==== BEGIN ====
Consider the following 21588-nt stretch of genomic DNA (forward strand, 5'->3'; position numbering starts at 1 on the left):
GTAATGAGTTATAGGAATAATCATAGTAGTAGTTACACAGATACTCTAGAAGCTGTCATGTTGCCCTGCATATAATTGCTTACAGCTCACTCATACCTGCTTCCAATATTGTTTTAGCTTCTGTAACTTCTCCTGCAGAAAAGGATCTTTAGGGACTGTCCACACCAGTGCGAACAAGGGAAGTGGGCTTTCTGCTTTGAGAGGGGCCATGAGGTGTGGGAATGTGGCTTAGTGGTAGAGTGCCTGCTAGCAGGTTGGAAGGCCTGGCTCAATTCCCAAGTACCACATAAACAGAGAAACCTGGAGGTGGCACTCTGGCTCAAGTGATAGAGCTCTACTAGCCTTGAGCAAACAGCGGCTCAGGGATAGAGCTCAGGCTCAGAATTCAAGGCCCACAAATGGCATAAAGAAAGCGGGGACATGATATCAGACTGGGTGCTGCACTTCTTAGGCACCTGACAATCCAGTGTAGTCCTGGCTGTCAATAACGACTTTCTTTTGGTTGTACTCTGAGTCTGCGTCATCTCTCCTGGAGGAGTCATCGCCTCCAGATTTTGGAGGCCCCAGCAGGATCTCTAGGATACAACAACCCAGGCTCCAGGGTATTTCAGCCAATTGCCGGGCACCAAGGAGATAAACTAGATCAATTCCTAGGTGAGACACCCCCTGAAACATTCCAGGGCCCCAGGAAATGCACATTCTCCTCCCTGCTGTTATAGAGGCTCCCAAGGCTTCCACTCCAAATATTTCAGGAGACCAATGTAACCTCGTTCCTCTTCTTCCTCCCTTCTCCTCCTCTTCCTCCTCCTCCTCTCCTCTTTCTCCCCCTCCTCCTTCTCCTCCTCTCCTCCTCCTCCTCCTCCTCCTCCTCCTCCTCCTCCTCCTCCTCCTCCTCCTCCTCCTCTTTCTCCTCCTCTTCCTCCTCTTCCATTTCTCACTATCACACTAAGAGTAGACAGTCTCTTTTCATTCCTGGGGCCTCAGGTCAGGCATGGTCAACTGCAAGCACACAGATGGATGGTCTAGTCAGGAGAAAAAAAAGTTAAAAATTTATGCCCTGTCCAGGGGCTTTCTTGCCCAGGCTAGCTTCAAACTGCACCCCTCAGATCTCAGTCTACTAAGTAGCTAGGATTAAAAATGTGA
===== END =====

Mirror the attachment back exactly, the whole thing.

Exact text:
Consider the following 21588-nt stretch of genomic DNA (forward strand, 5'->3'; position numbering starts at 1 on the left):
GTAATGAGTTATAGGAATAATCATAGTAGTAGTTACACAGATACTCTAGAAGCTGTCATGTTGCCCTGCATATAATTGCTTACAGCTCACTCATACCTGCTTCCAATATTGTTTTAGCTTCTGTAACTTCTCCTGCAGAAAAGGATCTTTAGGGACTGTCCACACCAGTGCGAACAAGGGAAGTGGGCTTTCTGCTTTGAGAGGGGCCATGAGGTGTGGGAATGTGGCTTAGTGGTAGAGTGCCTGCTAGCAGGTTGGAAGGCCTGGCTCAATTCCCAAGTACCACATAAACAGAGAAACCTGGAGGTGGCACTCTGGCTCAAGTGATAGAGCTCTACTAGCCTTGAGCAAACAGCGGCTCAGGGATAGAGCTCAGGCTCAGAATTCAAGGCCCACAAATGGCATAAAGAAAGCGGGGACATGATATCAGACTGGGTGCTGCACTTCTTAGGCACCTGACAATCCAGTGTAGTCCTGGCTGTCAATAACGACTTTCTTTTGGTTGTACTCTGAGTCTGCGTCATCTCTCCTGGAGGAGTCATCGCCTCCAGATTTTGGAGGCCCCAGCAGGATCTCTAGGATACAACAACCCAGGCTCCAGGGTATTTCAGCCAATTGCCGGGCACCAAGGAGATAAACTAGATCAATTCCTAGGTGAGACACCCCCTGAAACATTCCAGGGCCCCAGGAAATGCACATTCTCCTCCCTGCTGTTATAGAGGCTCCCAAGGCTTCCACTCCAAATATTTCAGGAGACCAATGTAACCTCGTTCCTCTTCTTCCTCCCTTCTCCTCCTCTTCCTCCTCCTCCTCTCCTCTTTCTCCCCCTCCTCCTTCTCCTCCTCTCCTCCTCCTCCTCCTCCTCCTCCTCCTCCTCCTCCTCCTCCTCCTCCTCCTCCTCCTCTTTCTCCTCCTCTTCCTCCTCTTCCATTTCTCACTATCACACTAAGAGTAGACAGTCTCTTTTCATTCCTGGGGCCTCAGGTCAGGCATGGTCAACTGCAAGCACACAGATGGATGGTCTAGTCAGGAGAAAAAAAAGTTAAAAATTTATGCCCTGTCCAGGGGCTTTCTTGCCCAGGCTAGCTTCAAACTGCACCCCTCAGATCTCAGTCTACTAAGTAGCTAGGATTAAAAATGTGA